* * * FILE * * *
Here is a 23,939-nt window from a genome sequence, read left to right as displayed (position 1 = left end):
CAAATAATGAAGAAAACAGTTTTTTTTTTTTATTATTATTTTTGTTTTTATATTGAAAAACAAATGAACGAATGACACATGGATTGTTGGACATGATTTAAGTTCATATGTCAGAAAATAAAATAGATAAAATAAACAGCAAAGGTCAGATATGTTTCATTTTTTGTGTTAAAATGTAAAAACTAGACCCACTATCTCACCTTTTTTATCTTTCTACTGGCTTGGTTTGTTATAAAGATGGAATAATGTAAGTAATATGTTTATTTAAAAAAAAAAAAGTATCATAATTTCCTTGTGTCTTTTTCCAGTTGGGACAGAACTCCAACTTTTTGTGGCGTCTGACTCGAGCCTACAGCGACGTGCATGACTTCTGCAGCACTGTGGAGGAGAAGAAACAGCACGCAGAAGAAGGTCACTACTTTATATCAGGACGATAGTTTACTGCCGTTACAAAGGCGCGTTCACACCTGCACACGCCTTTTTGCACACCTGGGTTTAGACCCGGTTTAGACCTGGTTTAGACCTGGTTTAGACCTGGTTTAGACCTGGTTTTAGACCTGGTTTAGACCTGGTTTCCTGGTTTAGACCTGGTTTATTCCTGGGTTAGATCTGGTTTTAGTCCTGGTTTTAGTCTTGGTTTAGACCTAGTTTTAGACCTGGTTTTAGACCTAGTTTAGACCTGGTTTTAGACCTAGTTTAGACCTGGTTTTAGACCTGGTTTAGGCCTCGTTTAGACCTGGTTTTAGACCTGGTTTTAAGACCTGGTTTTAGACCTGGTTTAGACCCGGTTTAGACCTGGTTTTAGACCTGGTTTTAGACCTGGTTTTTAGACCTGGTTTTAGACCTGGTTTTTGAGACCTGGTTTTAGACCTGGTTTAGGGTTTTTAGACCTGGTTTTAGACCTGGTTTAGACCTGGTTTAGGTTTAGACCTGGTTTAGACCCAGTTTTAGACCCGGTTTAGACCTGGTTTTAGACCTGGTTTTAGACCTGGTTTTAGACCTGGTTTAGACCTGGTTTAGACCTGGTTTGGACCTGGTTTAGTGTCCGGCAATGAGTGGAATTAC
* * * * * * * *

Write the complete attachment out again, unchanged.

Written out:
Here is a 23,939-nt window from a genome sequence, read left to right as displayed (position 1 = left end):
CAAATAATGAAGAAAACAGTTTTTTTTTTTTATTATTATTTTTGTTTTTATATTGAAAAACAAATGAACGAATGACACATGGATTGTTGGACATGATTTAAGTTCATATGTCAGAAAATAAAATAGATAAAATAAACAGCAAAGGTCAGATATGTTTCATTTTTTGTGTTAAAATGTAAAAACTAGACCCACTATCTCACCTTTTTTATCTTTCTACTGGCTTGGTTTGTTATAAAGATGGAATAATGTAAGTAATATGTTTATTTAAAAAAAAAAAAGTATCATAATTTCCTTGTGTCTTTTTCCAGTTGGGACAGAACTCCAACTTTTTGTGGCGTCTGACTCGAGCCTACAGCGACGTGCATGACTTCTGCAGCACTGTGGAGGAGAAGAAACAGCACGCAGAAGAAGGTCACTACTTTATATCAGGACGATAGTTTACTGCCGTTACAAAGGCGCGTTCACACCTGCACACGCCTTTTTGCACACCTGGGTTTAGACCCGGTTTAGACCTGGTTTAGACCTGGTTTAGACCTGGTTTAGACCTGGTTTTAGACCTGGTTTAGACCTGGTTTCCTGGTTTAGACCTGGTTTATTCCTGGGTTAGATCTGGTTTTAGTCCTGGTTTTAGTCTTGGTTTAGACCTAGTTTTAGACCTGGTTTTAGACCTAGTTTAGACCTGGTTTTAGACCTAGTTTAGACCTGGTTTTAGACCTGGTTTAGGCCTCGTTTAGACCTGGTTTTAGACCTGGTTTTAAGACCTGGTTTTAGACCTGGTTTAGACCCGGTTTAGACCTGGTTTTAGACCTGGTTTTAGACCTGGTTTTTAGACCTGGTTTTAGACCTGGTTTTTGAGACCTGGTTTTAGACCTGGTTTAGGGTTTTTAGACCTGGTTTTAGACCTGGTTTAGACCTGGTTTAGGTTTAGACCTGGTTTAGACCCAGTTTTAGACCCGGTTTAGACCTGGTTTTAGACCTGGTTTTAGACCTGGTTTTAGACCTGGTTTAGACCTGGTTTAGACCTGGTTTGGACCTGGTTTAGTGTCCGGCAATGAGTGGAATTAC